The White House is making a major push to convince Congress to give the president trade promotion authority (TPA), which would make it easier for President Obama to negotiate pacts with other countries.
A flurry of meetings has taken place in recent days since legislation was introduced to give the president the authority, with U.S. Trade Representative Mike Froman meeting with approximately 70 lawmakers on both sides of the aisle in the House and Senate.
White House chief of staff Denis McDonough has also been placing calls and meeting with top Democratic lawmakers in recent days to discuss trade and other issues.
Republicans have noticed a change in the administration’s interest in the issue, which is expected to be a part of Obama’s State of the Union address in one week.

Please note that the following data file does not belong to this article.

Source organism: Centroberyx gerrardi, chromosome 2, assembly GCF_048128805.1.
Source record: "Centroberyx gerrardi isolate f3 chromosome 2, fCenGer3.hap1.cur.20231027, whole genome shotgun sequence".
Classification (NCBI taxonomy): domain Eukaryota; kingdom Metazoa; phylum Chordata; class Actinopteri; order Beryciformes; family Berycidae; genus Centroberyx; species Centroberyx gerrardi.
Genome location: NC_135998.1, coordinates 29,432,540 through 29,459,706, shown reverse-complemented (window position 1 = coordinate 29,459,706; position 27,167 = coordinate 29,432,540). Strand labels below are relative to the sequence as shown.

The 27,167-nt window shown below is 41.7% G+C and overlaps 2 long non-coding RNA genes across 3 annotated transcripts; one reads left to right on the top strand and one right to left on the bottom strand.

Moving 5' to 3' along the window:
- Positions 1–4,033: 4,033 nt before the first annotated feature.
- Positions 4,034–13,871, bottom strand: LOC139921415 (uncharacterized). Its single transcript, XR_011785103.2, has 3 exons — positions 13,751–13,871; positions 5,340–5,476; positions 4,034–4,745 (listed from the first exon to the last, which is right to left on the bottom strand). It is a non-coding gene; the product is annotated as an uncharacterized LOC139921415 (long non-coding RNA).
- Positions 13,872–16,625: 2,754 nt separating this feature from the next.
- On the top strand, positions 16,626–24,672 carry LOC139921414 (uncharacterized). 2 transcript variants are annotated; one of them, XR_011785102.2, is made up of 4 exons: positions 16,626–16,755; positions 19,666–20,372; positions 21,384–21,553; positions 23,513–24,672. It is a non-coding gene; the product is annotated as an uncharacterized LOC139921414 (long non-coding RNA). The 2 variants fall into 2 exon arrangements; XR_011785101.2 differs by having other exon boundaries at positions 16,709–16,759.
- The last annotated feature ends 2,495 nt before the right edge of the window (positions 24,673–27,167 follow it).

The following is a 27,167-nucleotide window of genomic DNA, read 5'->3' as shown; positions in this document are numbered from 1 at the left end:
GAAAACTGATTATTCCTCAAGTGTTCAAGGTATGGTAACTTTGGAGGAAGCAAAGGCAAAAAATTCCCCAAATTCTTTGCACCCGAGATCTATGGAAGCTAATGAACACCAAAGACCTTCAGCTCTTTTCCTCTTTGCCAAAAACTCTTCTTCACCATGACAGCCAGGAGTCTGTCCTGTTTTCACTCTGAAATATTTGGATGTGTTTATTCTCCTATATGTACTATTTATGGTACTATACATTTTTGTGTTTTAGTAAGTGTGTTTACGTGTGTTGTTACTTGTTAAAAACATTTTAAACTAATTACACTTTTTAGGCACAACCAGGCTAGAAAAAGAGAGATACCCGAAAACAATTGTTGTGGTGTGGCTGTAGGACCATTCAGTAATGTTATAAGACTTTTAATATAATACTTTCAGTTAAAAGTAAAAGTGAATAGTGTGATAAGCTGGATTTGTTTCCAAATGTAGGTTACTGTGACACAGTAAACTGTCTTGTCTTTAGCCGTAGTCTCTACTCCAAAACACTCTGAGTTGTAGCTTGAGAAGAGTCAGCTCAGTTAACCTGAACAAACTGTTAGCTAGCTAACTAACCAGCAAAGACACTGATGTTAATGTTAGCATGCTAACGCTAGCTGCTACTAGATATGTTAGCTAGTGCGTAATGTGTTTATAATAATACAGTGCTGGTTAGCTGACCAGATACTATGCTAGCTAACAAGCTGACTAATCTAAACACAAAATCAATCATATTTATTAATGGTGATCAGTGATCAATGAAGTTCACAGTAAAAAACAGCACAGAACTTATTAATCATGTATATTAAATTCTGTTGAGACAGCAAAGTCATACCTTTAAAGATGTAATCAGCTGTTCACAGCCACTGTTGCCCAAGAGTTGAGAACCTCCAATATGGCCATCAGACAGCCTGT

While there was “a lack of engagement,” as one senior Republican aide put it, there is now a new energy from the White House since the bill dropped.
The effort to get Congress to grant Obama trade promotion authority comes as the White House seeks to complete trade deals with the European Union, and a group of Asian and Latin American countries as part of the Trans-Pacific Partnership, or TPP.
The authority would put time limits on congressional consideration of those deals and prevent the deals from being amended by Congress. That would give the administration more leverage with trading partners in its negotiations.
The trade push dovetails with the administration’s efforts to raise the issue of income inequality ahead of the 2014 midterm elections. The White House is pressing Republicans to raise the minimum wage and extend federal unemployment benefits.